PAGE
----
Google's Mobile Content Plans
The move makes good sense for Google, which derives much of its revenue from search-related Internet ads, and has already said that it sees the mobile Web as one of the next big growth areas for its business.
I have to wonder, however, how happy the carriers will be with a third-party system that allows users to find and pay for ringtones and other downloads that aren't part of the operator's offerings or preferred payment mechanisms.
Operators like AT&T Inc. (NYSE: T)(nee Cingular) are already said to have cracked down on small content providers that allowed its customers to pay for content via a credit card or PayPal rather than have the total added to their cellular bills.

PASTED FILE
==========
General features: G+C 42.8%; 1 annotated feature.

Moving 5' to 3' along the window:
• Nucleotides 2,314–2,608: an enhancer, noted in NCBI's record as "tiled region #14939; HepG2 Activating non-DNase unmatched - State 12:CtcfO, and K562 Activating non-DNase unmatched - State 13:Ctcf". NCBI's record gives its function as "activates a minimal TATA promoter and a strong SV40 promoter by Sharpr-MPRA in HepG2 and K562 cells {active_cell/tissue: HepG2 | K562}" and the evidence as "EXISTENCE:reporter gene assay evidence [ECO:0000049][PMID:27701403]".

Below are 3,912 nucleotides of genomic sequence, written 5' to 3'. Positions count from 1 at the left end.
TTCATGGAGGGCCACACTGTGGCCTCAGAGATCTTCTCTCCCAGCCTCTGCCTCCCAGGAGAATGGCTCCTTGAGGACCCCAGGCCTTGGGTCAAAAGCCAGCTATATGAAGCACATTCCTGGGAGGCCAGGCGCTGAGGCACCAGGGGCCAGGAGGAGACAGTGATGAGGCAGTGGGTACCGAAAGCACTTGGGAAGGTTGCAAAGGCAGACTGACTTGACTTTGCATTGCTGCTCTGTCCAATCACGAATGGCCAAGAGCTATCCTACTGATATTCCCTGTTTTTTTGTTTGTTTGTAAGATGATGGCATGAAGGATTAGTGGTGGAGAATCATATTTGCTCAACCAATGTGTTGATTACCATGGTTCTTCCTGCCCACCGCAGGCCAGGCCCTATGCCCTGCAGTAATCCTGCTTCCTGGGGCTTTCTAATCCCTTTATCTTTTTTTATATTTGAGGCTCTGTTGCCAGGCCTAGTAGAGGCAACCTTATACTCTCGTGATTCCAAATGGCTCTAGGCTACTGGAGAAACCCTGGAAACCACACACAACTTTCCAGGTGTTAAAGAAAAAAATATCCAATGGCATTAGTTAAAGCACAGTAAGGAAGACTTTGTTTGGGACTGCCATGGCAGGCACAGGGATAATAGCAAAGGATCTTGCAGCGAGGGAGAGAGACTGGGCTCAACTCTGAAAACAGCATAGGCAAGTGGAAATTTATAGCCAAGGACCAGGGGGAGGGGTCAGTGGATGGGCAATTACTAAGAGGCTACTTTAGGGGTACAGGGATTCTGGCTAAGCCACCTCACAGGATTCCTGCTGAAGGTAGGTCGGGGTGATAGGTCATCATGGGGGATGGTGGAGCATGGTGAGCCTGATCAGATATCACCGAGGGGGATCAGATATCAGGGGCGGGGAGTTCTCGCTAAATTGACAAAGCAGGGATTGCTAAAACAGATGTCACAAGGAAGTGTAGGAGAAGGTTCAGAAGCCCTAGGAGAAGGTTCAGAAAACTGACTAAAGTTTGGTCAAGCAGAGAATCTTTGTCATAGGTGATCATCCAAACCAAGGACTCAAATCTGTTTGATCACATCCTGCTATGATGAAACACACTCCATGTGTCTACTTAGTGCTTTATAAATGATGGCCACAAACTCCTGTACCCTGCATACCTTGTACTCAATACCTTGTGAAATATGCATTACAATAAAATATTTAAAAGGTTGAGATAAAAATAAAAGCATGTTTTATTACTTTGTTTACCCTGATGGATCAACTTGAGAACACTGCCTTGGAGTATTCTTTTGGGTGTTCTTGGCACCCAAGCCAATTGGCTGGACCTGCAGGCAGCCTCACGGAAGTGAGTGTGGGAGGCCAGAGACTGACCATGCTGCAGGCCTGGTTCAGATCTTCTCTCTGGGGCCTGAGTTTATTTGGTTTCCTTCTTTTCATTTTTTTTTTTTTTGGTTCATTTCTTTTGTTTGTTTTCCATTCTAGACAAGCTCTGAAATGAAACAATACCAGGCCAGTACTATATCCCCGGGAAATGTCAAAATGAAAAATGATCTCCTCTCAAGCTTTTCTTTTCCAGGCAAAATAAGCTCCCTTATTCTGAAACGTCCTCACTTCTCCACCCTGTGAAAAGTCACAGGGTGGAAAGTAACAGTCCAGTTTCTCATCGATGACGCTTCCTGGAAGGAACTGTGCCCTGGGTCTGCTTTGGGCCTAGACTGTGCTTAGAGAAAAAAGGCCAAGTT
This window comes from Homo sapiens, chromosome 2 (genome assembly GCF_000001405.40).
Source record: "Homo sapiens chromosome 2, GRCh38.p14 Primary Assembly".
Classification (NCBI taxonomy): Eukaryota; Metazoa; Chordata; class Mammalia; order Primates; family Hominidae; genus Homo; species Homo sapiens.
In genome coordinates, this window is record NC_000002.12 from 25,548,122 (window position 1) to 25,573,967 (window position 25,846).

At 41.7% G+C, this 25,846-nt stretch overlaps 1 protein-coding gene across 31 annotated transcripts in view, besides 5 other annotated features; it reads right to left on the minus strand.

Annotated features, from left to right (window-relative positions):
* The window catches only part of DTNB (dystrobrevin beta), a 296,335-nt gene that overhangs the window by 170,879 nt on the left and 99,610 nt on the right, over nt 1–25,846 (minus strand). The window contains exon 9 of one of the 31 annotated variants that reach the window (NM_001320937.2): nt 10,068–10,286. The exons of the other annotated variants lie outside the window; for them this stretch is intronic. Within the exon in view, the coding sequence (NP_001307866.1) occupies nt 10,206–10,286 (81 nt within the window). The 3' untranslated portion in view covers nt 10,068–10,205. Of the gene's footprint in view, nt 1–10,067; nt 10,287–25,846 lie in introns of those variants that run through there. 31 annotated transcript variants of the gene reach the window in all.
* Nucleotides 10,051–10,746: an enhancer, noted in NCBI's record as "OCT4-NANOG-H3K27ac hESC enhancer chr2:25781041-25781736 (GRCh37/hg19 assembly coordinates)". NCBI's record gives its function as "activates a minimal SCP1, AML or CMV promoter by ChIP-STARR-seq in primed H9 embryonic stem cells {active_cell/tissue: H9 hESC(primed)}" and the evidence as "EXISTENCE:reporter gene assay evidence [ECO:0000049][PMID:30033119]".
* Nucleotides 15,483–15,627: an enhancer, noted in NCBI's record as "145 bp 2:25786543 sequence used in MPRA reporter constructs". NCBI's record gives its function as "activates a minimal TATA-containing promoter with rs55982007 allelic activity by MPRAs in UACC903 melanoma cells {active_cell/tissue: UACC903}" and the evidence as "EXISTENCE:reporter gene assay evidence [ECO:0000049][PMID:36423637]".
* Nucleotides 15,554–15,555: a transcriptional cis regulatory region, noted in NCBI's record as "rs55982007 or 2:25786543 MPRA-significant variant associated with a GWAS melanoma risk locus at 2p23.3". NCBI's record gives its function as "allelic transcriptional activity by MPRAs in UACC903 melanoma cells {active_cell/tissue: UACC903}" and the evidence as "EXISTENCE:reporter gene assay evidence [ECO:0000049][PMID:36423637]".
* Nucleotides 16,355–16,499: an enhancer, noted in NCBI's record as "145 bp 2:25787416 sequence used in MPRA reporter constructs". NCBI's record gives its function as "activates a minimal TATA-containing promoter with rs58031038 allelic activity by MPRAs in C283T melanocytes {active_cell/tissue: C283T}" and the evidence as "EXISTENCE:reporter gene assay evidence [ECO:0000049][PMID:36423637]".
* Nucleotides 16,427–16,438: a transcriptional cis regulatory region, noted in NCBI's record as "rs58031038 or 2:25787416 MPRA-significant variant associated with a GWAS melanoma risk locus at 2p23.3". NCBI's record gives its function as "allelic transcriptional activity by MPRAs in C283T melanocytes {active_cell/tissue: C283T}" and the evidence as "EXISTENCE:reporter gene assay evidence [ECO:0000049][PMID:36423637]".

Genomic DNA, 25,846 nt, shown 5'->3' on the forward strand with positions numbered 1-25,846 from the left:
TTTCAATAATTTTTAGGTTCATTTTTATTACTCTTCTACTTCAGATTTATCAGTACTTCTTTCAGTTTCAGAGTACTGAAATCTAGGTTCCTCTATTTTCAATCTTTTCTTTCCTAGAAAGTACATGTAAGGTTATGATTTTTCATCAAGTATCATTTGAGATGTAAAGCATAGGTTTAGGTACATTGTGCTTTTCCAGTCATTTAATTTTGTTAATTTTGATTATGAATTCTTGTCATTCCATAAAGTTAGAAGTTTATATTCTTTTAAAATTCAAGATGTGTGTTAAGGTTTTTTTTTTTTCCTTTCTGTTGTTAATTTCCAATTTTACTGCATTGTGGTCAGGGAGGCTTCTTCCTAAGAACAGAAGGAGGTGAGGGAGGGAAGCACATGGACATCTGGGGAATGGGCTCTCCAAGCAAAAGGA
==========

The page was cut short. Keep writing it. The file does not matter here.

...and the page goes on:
Google doesn't really have a choice but to create such a mobile payment system, and I suspect the carriers will also have to accept less control over the mobile content chain over time. If Google doesn't get there first, then Microsoft Corp. (Nasdaq: MSFT) or Yahoo Inc. (Nasdaq: YHOO) will. The search giant can't afford for that to happen.
— Dan Jones, Site Editor, Unstrung